March 4

Talking to Students About Ukraine

It is not hard to notice how much our OJCS students have been talking to one another about what’s happening in Ukraine.  When they enter the classroom in the mornings, when they play outside at recess, and as they walk in the halls, they are talking about the things they’ve heard, the TikTok videos they’ve seen, and the news they’ve managed to see on tv or hear in the car with their parents.  It is really important that we don’t ignore this show of concern in our students, but instead, try to offer opportunities to discuss the invasion sensitively with them so that they have an opportunity to voice their anxieties and other feelings, and to help them gain context and understanding.  It is also a great way we can bring news literacy into the classroom by discussing the ways in which social media can lead to misinformation about what is going on.

Here are some resources you can use to help you navigate these discussions;

How to Talk to Kids About What is Happening In Ukraine Right Now – CBC
Talking to Kids About The War in the Ukraine (this link includes historical context, maps, and other learning tools.)
How to Talk to Kids About Ukraine – NYT
How to Spot Misinformation About Russia and Ukraine – News Nation (a great way to inject news literacy into the subject.)
Watching the World’s “First TikTok War” – The New Yorker
TikTok Was Designed for War – Wired Magazine

A great NBC news story about TikTok’s role in Ukraine.  Appropriate for middle school and high school. is a great fact checking site to help combat all of the disinformation circulating about the invasion.

Relevant OJCS Library Nearpod Lessons

April 2

Using Social Media to Make a Positive Impact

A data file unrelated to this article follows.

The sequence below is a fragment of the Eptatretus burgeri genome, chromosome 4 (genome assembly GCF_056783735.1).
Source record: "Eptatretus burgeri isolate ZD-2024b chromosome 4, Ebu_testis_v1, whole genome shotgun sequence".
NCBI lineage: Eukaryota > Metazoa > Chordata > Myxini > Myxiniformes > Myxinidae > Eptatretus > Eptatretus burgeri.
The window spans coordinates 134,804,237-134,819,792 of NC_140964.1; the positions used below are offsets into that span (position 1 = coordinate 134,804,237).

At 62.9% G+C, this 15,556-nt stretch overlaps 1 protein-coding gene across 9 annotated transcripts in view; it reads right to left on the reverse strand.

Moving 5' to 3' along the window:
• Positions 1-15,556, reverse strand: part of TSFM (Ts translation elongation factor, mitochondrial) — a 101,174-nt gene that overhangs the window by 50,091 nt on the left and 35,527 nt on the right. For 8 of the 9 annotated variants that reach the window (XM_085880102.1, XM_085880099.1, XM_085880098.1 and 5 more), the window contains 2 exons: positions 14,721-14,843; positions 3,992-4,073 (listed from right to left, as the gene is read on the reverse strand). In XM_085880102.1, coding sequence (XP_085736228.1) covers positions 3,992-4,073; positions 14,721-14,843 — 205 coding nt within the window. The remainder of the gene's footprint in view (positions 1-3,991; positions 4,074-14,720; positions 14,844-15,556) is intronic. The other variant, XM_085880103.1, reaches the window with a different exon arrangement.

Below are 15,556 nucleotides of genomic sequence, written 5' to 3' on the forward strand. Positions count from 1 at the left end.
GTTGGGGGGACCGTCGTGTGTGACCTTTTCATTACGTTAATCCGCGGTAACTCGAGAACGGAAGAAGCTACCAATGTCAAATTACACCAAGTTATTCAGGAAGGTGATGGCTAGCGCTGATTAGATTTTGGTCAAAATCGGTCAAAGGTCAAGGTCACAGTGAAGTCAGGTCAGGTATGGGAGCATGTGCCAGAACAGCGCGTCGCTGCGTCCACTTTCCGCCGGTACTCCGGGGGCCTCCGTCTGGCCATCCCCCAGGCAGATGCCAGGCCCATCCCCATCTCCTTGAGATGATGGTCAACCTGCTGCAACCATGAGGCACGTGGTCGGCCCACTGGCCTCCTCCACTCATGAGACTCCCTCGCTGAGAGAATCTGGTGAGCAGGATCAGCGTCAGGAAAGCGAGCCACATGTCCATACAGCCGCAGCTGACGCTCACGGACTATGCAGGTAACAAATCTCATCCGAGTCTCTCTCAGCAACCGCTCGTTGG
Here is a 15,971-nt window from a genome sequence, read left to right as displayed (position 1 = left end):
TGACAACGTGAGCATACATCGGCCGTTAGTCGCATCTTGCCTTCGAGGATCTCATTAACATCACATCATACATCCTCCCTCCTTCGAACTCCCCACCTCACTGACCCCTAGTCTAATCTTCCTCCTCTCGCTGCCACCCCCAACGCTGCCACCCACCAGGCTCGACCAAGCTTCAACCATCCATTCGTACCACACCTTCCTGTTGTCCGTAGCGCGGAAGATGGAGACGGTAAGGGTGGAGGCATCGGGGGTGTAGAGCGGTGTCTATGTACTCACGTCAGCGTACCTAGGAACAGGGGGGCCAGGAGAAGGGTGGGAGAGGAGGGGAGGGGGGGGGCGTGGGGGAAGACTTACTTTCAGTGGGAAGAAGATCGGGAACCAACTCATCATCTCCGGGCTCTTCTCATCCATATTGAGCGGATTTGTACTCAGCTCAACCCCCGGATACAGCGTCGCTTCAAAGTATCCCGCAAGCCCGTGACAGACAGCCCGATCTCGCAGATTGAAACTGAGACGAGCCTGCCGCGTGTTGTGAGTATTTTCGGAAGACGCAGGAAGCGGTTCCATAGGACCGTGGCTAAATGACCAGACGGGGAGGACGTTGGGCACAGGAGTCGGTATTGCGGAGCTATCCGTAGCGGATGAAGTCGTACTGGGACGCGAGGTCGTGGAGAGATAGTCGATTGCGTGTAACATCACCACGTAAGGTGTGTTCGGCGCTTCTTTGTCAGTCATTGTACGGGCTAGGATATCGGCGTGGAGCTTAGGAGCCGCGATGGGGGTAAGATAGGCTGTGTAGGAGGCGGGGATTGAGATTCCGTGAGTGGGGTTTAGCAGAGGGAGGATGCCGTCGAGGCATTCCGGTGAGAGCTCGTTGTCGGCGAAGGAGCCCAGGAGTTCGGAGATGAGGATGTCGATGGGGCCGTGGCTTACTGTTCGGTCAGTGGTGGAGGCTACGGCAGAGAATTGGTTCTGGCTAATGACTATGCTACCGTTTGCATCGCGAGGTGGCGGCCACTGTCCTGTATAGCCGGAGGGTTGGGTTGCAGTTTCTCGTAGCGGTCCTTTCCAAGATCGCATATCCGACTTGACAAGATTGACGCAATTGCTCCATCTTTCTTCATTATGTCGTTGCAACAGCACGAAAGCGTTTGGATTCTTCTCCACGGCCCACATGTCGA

Your parents and teachers (including me!) are often trying to educate you about the problems and safety issues surrounding social media.  That it’s addictive, that some platforms are inappropriate, that it is full of ill-intentioned strangers.  There is of course some truth to some of this, but there is also a bright and shiny flip side.  There are a lot of positives that come from our ability to connect with friends and strangers around the world.  Today’s lesson is about how we can use social media to make a positive impact.   

Greta Thunberg is an example of someone who has used social media to spread the word about climate change.  She has 4.1 million followers on Twitter and 10.2 million followers on Instagram. She uses these platforms to raise awareness and as a call to action in all of the cities and towns she visits.

We are going to look at some of the platforms people are using online to help make change in the world.  I am going to use the example of environmental issues for this lesson as that is a topic that many of you have expressed is a big concern.


You can post photos on Instagram relating to an environmental issue that is affecting your community.  Maybe it’s a photo of a pond near your house that’s full of garbage and needs to be cleaned up. Maybe it’s a photo of an amazing vegan meal you made.  Maybe it’s a photo of a wild storm that is directly related to climate change. Whatever it is, share some information with the photo so that people who see it can take action in some way.  Even if that means sharing a recipe! Use hashtags too.

Tik Tok

You can even make Tik Tok videos that spread the word! 

@lycheebee##vegan hawaiian inspired mac salad ##food ##recipe ##yummy ##foryou ##foryoupage♬ original sound – aniggawitadik


Twitter is a great place to tweet about these issues or retweet important articles.  Also, be sure and follow organizations connected to the causes that are important to you.


You can produce your own short youtube videos that educate others about issues that concern you!


Write a blog post about it!